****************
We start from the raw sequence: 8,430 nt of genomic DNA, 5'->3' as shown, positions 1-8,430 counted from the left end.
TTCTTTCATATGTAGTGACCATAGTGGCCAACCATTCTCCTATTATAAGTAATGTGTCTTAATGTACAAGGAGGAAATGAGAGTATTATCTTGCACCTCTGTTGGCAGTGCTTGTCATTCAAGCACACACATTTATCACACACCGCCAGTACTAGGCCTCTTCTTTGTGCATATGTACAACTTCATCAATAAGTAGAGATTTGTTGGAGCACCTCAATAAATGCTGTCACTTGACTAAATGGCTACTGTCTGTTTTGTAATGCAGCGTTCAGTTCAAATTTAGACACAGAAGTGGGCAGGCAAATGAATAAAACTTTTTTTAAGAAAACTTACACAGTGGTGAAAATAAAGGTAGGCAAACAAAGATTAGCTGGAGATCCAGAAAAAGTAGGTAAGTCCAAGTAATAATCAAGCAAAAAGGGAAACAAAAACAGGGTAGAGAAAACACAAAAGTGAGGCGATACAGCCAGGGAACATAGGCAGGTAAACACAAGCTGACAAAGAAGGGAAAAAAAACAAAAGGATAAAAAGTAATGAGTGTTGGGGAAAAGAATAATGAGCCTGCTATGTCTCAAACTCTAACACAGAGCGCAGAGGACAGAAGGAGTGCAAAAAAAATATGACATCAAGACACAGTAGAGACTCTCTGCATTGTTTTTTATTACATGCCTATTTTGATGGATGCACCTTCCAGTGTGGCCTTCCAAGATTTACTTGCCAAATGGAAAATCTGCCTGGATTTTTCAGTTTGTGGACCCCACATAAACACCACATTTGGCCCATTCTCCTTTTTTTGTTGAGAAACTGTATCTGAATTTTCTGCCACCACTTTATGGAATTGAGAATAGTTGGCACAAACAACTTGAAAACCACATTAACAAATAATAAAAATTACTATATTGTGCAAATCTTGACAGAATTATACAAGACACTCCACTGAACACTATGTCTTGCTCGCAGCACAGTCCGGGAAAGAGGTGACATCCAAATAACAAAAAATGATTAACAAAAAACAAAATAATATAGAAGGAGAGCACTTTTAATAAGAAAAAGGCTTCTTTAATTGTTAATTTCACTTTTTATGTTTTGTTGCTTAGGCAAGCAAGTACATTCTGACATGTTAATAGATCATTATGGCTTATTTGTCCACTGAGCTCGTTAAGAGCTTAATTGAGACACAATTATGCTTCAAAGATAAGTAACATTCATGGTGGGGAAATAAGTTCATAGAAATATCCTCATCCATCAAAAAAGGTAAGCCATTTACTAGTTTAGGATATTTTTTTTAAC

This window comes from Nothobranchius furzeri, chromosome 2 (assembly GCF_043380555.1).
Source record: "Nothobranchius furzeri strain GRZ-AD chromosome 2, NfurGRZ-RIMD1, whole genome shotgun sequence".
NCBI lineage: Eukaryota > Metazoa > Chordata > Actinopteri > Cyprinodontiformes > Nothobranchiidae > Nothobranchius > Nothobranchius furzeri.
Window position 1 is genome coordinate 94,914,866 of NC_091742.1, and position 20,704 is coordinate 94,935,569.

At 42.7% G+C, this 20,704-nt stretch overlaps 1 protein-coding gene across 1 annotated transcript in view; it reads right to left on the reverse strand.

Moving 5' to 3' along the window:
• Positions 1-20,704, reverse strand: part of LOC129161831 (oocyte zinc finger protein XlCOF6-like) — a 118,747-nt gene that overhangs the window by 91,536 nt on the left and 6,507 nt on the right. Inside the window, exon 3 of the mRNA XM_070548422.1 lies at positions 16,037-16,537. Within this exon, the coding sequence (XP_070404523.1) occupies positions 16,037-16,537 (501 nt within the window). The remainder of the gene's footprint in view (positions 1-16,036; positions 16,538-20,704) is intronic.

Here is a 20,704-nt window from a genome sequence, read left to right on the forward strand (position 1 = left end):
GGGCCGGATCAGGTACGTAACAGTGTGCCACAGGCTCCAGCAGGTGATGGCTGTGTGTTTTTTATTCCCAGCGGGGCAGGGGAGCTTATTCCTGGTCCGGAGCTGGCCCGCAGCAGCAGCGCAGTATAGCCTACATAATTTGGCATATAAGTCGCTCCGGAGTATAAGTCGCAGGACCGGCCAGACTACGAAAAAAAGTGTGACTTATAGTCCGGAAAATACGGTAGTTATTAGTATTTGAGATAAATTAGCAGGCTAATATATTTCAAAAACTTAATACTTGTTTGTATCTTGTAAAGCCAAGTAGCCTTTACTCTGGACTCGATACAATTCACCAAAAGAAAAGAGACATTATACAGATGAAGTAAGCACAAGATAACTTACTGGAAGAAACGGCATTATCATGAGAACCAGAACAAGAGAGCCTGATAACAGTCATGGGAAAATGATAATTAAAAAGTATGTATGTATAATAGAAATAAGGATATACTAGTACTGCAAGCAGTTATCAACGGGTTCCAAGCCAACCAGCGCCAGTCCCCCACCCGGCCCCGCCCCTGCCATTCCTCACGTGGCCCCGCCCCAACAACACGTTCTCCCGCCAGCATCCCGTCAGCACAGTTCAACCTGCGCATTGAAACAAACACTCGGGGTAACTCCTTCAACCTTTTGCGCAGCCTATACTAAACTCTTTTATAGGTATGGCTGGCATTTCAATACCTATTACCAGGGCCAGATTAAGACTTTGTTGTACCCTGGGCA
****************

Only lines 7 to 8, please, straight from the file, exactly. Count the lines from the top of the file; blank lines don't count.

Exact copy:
At 42.7% G+C, this 20,704-nt stretch overlaps 1 protein-coding gene across 1 annotated transcript in view; it reads right to left on the reverse strand.

Moving 5' to 3' along the window: